The original URL for this blog post was:
Since I no longer work for Microsoft, I have copied it here in case that blog ever goes away.
One of the challenges I see in organizations that I work with is the lack of naming conventions for various environments – or sometimes naming conventions that provide little or no value.
For about the last ten years, I’ve been a strong proponent of a simple “-suffix” naming convention that is not only very easy to learn (and remember!) but also makes things incredibly obvious to all team members and stakeholders on a project.
Most enterprise IT organizations typically have a naming convention for servers that includes things like the Active Directory domain the server is a member of, the role of the server, and usually some unique identifier to distinguish multiple servers in a farm. Other “ingredients” such as the datacenter the server is physically located in may also be included.
For example, my favorite fictitious manufacturing company, Fabrikam Technologies, has Production servers named:
- FAB-DC-01 (the first domain controller for the FABRIKAM domain),
- FAB-WEB-01 (the first Web server in a farm),
- FAB-SQL-01A (the first node in a SQL Server cluster, for which the cluster is named FAB-SQL-01),
This is a great start. As you can see from these examples, it’s pretty easy to tell what the role of each server is.
However, in any organization of reasonable size, we certainly need more than just the Production environment (PROD). At a minimum, I recommend using a Test environment (TEST) and a Development environment (DEV). Note that this is in addition to individual developer environments – which I typically refer to as “local” evironments (LOCAL). Depending on how much parallel development is planned – and the corresponding release schedule – you might also need a Maintenance environment (MAINT). However, many organizations can function effectively with just the DEV-TEST-PROD triad.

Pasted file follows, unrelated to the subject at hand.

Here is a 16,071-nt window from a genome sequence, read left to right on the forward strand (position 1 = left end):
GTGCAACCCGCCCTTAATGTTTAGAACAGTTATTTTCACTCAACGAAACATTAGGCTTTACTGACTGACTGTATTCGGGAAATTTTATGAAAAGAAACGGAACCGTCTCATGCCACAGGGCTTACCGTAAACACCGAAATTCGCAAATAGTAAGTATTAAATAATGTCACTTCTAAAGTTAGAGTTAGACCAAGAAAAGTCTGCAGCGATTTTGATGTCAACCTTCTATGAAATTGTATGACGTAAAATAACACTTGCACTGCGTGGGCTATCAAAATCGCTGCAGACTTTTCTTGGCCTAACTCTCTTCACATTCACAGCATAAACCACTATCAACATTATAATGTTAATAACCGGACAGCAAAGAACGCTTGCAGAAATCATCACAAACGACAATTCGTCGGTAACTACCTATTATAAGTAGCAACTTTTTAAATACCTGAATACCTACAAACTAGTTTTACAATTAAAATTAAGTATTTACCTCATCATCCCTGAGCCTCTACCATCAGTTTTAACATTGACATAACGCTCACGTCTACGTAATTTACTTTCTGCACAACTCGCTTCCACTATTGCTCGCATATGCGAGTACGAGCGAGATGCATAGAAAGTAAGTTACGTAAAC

So this begs the question, what names should we use for DEV and TEST?
Here is what I recommend:
Monikers in the Development environment utilize a “-dev” suffix. For example, the Web server in DEV corresponding to the FAB-WEB-01 server in PROD is named FAB-WEB-01-DEV. Likewise, the SQL Server in the Development environment is named FAB-SQL-01A-DEV. Note that typically Development environments do not have a cluster, but I still recommend following the same naming convention and even adding a DNS entry for the DEV “cluster” name (e.g. FAB-SQL-01-DEV). Test environments often do have a SQL Server cluster configuration (which is a great place to validate your failover configuration and load testing).
Host headers in the Development environment also follow the “-dev” naming convention. For example, if the internal name of the Fabrikam Web site in Production is http://fabrikam, then http://fabrikam-dev is the corresponding URL used in the Development environment.
In order to distinguish sites on the local development VMs, the “-local” suffix is used. For example, http://fabrikam-local is the URL on an individual developer’s VM corresponding to http://fabrikam in Production. The %WINDIR%\System32\Drivers\etc\hosts file is then used to associate these URLs with the loopback address (127.0.0.1). [Be sure you are aware of the workaround in KB 896861 when using the loopback address.]